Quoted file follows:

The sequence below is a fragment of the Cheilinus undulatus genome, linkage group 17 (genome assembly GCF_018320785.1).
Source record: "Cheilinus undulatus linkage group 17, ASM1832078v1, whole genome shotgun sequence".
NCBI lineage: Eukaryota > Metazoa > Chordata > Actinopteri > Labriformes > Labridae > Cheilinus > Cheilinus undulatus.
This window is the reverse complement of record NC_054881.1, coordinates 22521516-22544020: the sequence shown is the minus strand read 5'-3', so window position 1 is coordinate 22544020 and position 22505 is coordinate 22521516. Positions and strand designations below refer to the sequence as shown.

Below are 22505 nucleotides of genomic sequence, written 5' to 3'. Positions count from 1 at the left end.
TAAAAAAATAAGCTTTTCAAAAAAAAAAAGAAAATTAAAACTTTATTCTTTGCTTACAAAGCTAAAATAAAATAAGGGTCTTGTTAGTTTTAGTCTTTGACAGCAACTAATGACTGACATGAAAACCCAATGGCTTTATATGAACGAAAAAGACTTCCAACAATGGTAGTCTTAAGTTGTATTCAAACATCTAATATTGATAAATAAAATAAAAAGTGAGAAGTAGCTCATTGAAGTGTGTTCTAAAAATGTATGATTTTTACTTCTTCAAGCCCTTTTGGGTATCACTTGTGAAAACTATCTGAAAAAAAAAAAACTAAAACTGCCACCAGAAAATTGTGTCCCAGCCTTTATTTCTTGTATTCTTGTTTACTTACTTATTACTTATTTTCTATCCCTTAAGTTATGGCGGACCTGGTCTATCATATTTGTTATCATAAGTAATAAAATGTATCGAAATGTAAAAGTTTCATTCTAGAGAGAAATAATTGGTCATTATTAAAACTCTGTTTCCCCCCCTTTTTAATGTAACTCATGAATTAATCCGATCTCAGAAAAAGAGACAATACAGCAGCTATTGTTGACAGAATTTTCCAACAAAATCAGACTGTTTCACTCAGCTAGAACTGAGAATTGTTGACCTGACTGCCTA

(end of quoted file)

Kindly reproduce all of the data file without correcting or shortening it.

The sequence below is a fragment of the Cheilinus undulatus genome, linkage group 17 (genome assembly GCF_018320785.1).
Source record: "Cheilinus undulatus linkage group 17, ASM1832078v1, whole genome shotgun sequence".
NCBI lineage: Eukaryota > Metazoa > Chordata > Actinopteri > Labriformes > Labridae > Cheilinus > Cheilinus undulatus.
This window is the reverse complement of record NC_054881.1, coordinates 22521516-22544020: the sequence shown is the minus strand read 5'-3', so window position 1 is coordinate 22544020 and position 22505 is coordinate 22521516. Positions and strand designations below refer to the sequence as shown.

Below are 22505 nucleotides of genomic sequence, written 5' to 3'. Positions count from 1 at the left end.
TAAAAAAATAAGCTTTTCAAAAAAAAAAAGAAAATTAAAACTTTATTCTTTGCTTACAAAGCTAAAATAAAATAAGGGTCTTGTTAGTTTTAGTCTTTGACAGCAACTAATGACTGACATGAAAACCCAATGGCTTTATATGAACGAAAAAGACTTCCAACAATGGTAGTCTTAAGTTGTATTCAAACATCTAATATTGATAAATAAAATAAAAAGTGAGAAGTAGCTCATTGAAGTGTGTTCTAAAAATGTATGATTTTTACTTCTTCAAGCCCTTTTGGGTATCACTTGTGAAAACTATCTGAAAAAAAAAAAACTAAAACTGCCACCAGAAAATTGTGTCCCAGCCTTTATTTCTTGTATTCTTGTTTACTTACTTATTACTTATTTTCTATCCCTTAAGTTATGGCGGACCTGGTCTATCATATTTGTTATCATAAGTAATAAAATGTATCGAAATGTAAAAGTTTCATTCTAGAGAGAAATAATTGGTCATTATTAAAACTCTGTTTCCCCCCCTTTTTAATGTAACTCATGAATTAATCCGATCTCAGAAAAAGAGACAATACAGCAGCTATTGTTGACAGAATTTTCCAACAAAATCAGACTGTTTCACTCAGCTAGAACTGAGAATTGTTGACCTGACTGCCTA